The Letters of John Paige, London Merchant, 1648-58. Originally published by London Record Society, London, 1984.
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average: apportionment of loss caused by intentional damage to a ship (e.g. cutting away of masts or boats, or sacrifice of cargo) to secure the general safety of the ship and cargo. In which case contribution is made by the owners (or insurers) of the ship, cargo, and freight in proportion to the value of their respective interests.
cochineal: red dyestuff composed of dried carcasses of insects gathered from the topal in Mexico. Also called grana or grain. Cochineal (or grana) mesteque was the finest grade and was cultivated for export, especially from Veracruz. Less valuable were the uncultivated campechena and Sylvester, also known as 'wild cochineal'.
flota: Spanish merchant fleet. In theory, if not always in practice, two Spanish fleets were to be sent to America each year. The flota, or Nueva España fleet, left Cadiz in May or June bound for Veracruz and also included ships bound for the West Indies. The galeones (galleons) left Spain in August bound for Cartagena and Portobello and also included ships destined for Venezuela. After wintering in the Indies, the two fleets were to assemble at Havana for the return voyage, but again this was not always the practice.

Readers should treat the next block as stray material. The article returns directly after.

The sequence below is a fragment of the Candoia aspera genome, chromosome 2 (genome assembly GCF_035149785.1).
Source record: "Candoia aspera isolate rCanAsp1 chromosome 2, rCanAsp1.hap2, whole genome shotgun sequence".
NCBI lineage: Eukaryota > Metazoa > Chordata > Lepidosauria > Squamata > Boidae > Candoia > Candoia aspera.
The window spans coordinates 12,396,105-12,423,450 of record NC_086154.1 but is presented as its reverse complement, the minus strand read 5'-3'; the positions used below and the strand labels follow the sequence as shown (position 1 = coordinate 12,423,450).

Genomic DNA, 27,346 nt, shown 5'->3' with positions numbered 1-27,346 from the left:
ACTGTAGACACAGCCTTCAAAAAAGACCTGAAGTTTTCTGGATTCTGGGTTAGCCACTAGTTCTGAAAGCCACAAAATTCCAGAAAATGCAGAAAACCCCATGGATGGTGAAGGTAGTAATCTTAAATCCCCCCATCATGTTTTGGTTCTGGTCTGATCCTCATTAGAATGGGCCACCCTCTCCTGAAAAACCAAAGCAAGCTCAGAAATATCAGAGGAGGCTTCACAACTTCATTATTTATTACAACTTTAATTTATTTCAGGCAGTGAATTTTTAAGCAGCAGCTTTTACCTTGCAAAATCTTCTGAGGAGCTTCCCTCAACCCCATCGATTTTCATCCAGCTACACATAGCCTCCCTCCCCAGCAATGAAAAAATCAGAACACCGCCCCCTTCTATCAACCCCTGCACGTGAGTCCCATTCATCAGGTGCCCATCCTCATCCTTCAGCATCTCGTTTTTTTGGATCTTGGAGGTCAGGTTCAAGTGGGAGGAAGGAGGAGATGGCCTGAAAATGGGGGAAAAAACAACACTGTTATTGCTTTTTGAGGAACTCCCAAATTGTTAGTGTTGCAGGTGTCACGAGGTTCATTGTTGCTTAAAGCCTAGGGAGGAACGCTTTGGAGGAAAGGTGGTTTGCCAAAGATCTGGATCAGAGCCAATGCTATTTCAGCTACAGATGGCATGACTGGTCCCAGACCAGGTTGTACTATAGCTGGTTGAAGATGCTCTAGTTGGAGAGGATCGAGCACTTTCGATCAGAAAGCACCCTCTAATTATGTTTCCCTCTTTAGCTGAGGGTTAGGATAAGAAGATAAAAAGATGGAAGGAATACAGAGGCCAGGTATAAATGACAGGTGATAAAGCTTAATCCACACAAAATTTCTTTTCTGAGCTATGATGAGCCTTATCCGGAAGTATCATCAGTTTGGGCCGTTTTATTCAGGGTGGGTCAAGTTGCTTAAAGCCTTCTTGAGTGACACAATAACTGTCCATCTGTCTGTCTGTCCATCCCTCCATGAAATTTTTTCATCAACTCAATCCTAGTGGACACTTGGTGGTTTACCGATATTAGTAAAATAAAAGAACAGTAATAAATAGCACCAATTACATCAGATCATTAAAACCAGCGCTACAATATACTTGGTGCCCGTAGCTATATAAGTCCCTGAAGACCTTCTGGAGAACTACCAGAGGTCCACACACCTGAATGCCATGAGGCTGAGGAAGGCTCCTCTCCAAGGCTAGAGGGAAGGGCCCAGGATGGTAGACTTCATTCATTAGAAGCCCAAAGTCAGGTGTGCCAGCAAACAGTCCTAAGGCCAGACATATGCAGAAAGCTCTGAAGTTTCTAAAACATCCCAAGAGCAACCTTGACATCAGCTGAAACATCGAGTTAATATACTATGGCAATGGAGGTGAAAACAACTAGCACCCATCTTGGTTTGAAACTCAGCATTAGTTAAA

pipe: wooden cask for wine and other goods. According to most sources, the pipe held 126 gallons, but testimony from the mid-seventeenth century suggests that the pipe used in the Canary trade was smaller, holding perhaps 112 to 120 gallons. For calculations of freight and taxes, two hogsheads of wine equalled one pipe, and two pipes equalled one ton.
real, Portuguese: pl. réis Portuguese monetary unit of the seventeenth century. A milréis (1,000 reis) was worth c. 9s 5d in terms of silver equivalencies from 1643–63 and was rated at 10s in an account Paige received in 1654.
real, Spanish (R): pl. reales, Spanish monetary unity equal to 34 maravedís. Silver coins in denominations of more than one real were known as plata doble, for example, pieces of eight reales or ducats (ducados) of 11 reales. Cuartos worth 4 maravedís were vellon, i.e. copper-based coins. Canarian money was a mixture of Castilian and Portuguese coins. Because of this, Canarian reales were not accounted as equivalent to Castilian reales, and it was necessary to pay a premium at times from 8 to 16 per cent, in terms of Canarian reales for a given value in Castilian reales.
ton (t): as a measure of weight, from 2,000 to 2,240 lbs depending on the commodity. A veteran shipmaster of the Canary trade testified in 1650 that in freight calculations a ton was accounted as equivalent to 42–3 hides, 2 pipes of wine, 13–14 kts of ginger, 3 chests of sugar, 20 kts of logwood, or 8 chests of tobacco.